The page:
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[liberationtech] 10 reasons not to start using PGP

Gregory Maxwell greg at
Fri Oct 11 10:52:44 PDT 2013

On Fri, Oct 11, 2013 at 10:24 AM, Tempest <tempest at> wrote:
> Gregory Maxwell:
>> My other big technical complaint about PGP is (3) in the post, that
>> every encrypted message discloses what key you're communicating with.
>> PGP easily _undoes_ the privacy that an anonymity network like tor can
>> provide.  It's possible to use --hidden-recipient but almost no one
>> does.
> i am often a bit confused as to why people take issue with the fact that
> gpg/pgp isn't anonymous. i don't recall the technology ever being
> proposed as such. rather, effort was made to have mechanisms to verify
> the identity of a sender. however, if one creates an identity and
> keypair that as only been used over tor, what's the problem? creating
> and maintaining anonymity is an entirely different subject that gpg/pgp
> was not created to address.

Security is a complicated subject. The exact properties you need to be
secure depend on your threat model.

You add encryption via PGP because you know you need encryption in
order to be secure against your threat model.  But without it being
very obvious PGP has written a long term identity fingerprint encoded
in the opaque base64 data which distinguishes your messages by

This long term identity key can _increase_ your vulnerability to
traffic analysis over using nothing at all. It does so invisibly to
many users. It may be a very bad thing for your threat model.

I think communications security tools ought to avoid increasing
vulnerability to any common threats to the greatest extent that they
can, and when they must compromise they should make it obvious.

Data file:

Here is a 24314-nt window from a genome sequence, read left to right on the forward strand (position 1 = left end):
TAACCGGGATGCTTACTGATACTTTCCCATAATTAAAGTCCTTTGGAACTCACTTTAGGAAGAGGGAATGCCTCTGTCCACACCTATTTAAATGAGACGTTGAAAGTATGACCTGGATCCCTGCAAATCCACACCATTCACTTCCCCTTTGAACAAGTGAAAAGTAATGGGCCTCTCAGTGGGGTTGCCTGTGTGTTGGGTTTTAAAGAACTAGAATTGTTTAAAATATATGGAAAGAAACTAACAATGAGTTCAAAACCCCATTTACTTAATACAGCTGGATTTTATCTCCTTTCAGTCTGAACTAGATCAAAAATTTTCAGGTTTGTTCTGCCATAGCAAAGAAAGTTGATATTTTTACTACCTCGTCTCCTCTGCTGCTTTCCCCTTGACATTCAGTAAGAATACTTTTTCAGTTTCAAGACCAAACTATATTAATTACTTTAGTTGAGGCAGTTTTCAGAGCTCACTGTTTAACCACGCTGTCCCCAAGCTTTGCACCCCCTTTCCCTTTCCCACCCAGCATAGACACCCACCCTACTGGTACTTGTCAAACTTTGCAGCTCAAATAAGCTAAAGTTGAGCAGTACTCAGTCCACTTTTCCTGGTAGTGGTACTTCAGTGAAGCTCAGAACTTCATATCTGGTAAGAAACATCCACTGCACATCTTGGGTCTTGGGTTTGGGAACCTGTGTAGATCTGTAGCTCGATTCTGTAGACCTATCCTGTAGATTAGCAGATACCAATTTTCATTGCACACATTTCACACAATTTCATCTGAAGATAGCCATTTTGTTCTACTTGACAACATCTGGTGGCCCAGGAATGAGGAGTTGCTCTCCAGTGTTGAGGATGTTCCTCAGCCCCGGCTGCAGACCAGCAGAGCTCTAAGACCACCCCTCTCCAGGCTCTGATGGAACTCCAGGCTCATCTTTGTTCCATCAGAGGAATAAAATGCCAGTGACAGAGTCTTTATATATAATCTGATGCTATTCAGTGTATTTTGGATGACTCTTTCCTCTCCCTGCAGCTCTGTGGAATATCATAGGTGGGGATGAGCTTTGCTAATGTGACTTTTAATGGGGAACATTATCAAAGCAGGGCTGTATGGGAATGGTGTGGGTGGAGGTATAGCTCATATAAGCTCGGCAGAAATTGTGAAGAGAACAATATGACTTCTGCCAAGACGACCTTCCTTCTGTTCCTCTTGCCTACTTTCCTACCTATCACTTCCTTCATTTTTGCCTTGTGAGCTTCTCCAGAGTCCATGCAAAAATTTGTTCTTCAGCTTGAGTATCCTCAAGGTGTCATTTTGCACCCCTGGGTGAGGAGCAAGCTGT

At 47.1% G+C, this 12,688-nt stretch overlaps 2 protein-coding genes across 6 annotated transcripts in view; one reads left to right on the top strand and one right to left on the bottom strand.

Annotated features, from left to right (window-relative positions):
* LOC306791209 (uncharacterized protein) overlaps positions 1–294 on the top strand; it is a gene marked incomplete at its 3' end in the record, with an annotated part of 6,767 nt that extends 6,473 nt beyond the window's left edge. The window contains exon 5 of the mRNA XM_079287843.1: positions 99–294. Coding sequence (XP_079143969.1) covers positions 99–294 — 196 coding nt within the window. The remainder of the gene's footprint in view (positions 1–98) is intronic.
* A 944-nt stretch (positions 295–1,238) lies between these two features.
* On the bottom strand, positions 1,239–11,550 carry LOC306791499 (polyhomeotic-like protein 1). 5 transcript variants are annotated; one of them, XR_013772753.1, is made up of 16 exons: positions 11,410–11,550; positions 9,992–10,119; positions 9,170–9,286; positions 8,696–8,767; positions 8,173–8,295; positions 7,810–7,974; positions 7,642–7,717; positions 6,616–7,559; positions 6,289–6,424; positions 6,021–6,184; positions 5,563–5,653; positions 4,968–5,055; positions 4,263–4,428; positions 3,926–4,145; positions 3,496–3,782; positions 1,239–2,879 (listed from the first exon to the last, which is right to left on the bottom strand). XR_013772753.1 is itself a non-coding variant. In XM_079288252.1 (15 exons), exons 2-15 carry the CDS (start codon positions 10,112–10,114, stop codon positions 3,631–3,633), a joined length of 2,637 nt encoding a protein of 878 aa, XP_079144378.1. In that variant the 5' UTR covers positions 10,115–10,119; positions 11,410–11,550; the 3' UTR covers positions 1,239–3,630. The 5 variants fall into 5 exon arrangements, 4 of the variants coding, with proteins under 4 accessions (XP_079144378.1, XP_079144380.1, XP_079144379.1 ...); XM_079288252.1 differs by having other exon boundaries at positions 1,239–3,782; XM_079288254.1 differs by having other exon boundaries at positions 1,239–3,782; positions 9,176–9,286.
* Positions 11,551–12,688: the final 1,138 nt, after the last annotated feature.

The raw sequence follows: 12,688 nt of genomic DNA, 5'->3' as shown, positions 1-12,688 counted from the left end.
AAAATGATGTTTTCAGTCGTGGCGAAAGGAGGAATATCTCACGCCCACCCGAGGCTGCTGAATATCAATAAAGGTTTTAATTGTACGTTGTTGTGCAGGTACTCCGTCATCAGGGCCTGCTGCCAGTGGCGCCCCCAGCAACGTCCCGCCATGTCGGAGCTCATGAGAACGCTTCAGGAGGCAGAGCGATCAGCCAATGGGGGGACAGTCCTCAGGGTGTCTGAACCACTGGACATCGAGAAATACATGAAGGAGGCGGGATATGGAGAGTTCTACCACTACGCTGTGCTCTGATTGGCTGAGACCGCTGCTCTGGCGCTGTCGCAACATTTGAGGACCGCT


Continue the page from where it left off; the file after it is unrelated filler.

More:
Both for non-repudiation and resistance to traffic analysis PGP
dramatically reduces user security and does so in a way which is not
obvious to any except the most advanced users. Both of these could be
fixed with basically no user impact: Make hidden-recipient the default
and allow optional clear-text recipient list on ascii armored output;
add an "authentication" mode which is used by default instead of
signing for encrypted messages that uses ring signatures (and don't
allow unauthenticated encryption, geesh).

> effort was made to have mechanisms to verify the identity of a sender

PGP actually has no mechanism for that. Thats authentication. Instead
PGP substitutes non-repudiation for that purpose, which is a superset
of authentication which reduces security in many situations.  PGP
provides basically no way for me to convince you that I'm the author
of a message without also making it possible for you to prove it to
the whole world. Sometimes you want this— for contracts and such— but
usually you just want authentication.

> "if one creates an identity and keypair that as only been used over tor"

Say you are a famous anonymous developer that creates software for
dissidents to help them connect to tor.  You have a nice anonymous key
that is well known to belong to you.

Do you think any of your users should want to send you email to
anonymous one time use tech support mailboxes using that key, provably
showing they were communicating to you to anyone who can monitor their
email?  Do you think your users will even realize that sending you
messages will expose them?

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